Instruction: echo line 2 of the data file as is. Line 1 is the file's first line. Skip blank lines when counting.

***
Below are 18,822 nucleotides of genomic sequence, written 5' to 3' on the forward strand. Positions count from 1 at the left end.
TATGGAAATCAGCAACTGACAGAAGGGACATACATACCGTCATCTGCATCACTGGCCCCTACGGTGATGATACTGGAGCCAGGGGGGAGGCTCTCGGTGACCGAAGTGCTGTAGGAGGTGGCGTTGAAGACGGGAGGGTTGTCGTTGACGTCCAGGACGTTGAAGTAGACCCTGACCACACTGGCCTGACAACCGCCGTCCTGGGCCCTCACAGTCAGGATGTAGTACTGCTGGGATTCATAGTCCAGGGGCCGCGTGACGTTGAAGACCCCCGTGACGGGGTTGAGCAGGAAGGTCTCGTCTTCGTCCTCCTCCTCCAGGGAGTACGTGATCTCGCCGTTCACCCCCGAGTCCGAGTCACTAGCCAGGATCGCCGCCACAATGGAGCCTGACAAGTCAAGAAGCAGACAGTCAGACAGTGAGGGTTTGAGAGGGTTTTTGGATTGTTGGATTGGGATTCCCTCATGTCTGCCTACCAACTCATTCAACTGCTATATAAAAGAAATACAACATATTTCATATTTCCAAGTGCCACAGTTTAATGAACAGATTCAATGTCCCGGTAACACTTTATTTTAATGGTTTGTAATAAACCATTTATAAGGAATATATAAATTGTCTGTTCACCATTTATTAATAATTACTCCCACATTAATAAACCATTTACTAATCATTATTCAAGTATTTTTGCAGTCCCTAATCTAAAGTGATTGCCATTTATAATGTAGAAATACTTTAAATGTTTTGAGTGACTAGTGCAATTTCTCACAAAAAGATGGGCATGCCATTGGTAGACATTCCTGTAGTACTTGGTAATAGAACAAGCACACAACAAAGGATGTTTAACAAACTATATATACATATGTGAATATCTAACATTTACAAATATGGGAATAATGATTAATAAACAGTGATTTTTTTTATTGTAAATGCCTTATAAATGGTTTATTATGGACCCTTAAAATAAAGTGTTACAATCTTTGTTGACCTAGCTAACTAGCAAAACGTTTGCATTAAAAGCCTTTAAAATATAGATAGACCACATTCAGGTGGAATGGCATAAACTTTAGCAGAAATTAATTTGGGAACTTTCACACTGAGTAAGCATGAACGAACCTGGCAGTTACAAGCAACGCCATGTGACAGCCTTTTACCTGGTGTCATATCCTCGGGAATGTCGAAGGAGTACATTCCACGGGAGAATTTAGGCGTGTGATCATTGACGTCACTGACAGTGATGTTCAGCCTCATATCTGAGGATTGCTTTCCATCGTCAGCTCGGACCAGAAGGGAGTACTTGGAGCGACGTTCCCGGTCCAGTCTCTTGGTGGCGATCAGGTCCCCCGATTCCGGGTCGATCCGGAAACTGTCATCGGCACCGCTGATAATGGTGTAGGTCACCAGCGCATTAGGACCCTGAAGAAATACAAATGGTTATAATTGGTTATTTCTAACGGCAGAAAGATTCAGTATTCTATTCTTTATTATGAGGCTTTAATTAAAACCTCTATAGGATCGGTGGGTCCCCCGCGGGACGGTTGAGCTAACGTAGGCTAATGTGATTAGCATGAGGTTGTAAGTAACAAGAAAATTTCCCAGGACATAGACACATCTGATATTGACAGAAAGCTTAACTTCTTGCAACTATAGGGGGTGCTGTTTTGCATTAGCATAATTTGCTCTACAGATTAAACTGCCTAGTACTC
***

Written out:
TATGGAAATCAGCAACTGACAGAAGGGACATACATACCGTCATCTGCATCACTGGCCCCTACGGTGATGATACTGGAGCCAGGGGGGAGGCTCTCGGTGACCGAAGTGCTGTAGGAGGTGGCGTTGAAGACGGGAGGGTTGTCGTTGACGTCCAGGACGTTGAAGTAGACCCTGACCACACTGGCCTGACAACCGCCGTCCTGGGCCCTCACAGTCAGGATGTAGTACTGCTGGGATTCATAGTCCAGGGGCCGCGTGACGTTGAAGACCCCCGTGACGGGGTTGAGCAGGAAGGTCTCGTCTTCGTCCTCCTCCTCCAGGGAGTACGTGATCTCGCCGTTCACCCCCGAGTCCGAGTCACTAGCCAGGATCGCCGCCACAATGGAGCCTGACAAGTCAAGAAGCAGACAGTCAGACAGTGAGGGTTTGAGAGGGTTTTTGGATTGTTGGATTGGGATTCCCTCATGTCTGCCTACCAACTCATTCAACTGCTATATAAAAGAAATACAACATATTTCATATTTCCAAGTGCCACAGTTTAATGAACAGATTCAATGTCCCGGTAACACTTTATTTTAATGGTTTGTAATAAACCATTTATAAGGAATATATAAATTGTCTGTTCACCATTTATTAATAATTACTCCCACATTAATAAACCATTTACTAATCATTATTCAAGTATTTTTGCAGTCCCTAATCTAAAGTGATTGCCATTTATAATGTAGAAATACTTTAAATGTTTTGAGTGACTAGTGCAATTTCTCACAAAAAGATGGGCATGCCATTGGTAGACATTCCTGTAGTACTTGGTAATAGAACAAGCACACAACAAAGGATGTTTAACAAACTATATATACATATGTGAATATCTAACATTTACAAATATGGGAATAATGATTAATAAACAGTGATTTTTTTTATTGTAAATGCCTTATAAATGGTTTATTATGGACCCTTAAAATAAAGTGTTACAATCTTTGTTGACCTAGCTAACTAGCAAAACGTTTGCATTAAAAGCCTTTAAAATATAGATAGACCACATTCAGGTGGAATGGCATAAACTTTAGCAGAAATTAATTTGGGAACTTTCACACTGAGTAAGCATGAACGAACCTGGCAGTTACAAGCAACGCCATGTGACAGCCTTTTACCTGGTGTCATATCCTCGGGAATGTCGAAGGAGTACATTCCACGGGAGAATTTAGGCGTGTGATCATTGACGTCACTGACAGTGATGTTCAGCCTCATATCTGAGGATTGCTTTCCATCGTCAGCTCGGACCAGAAGGGAGTACTTGGAGCGACGTTCCCGGTCCAGTCTCTTGGTGGCGATCAGGTCCCCCGATTCCGGGTCGATCCGGAAACTGTCATCGGCACCGCTGATAATGGTGTAGGTCACCAGCGCATTAGGACCCTGAAGAAATACAAATGGTTATAATTGGTTATTTCTAACGGCAGAAAGATTCAGTATTCTATTCTTTATTATGAGGCTTTAATTAAAACCTCTATAGGATCGGTGGGTCCCCCGCGGGACGGTTGAGCTAACGTAGGCTAATGTGATTAGCATGAGGTTGTAAGTAACAAGAAAATTTCCCAGGACATAGACACATCTGATATTGACAGAAAGCTTAACTTCTTGCAACTATAGGGGGTGCTGTTTTGCATTAGCATAATTTGCTCTACAGATTAAACTGCCTAGTACTC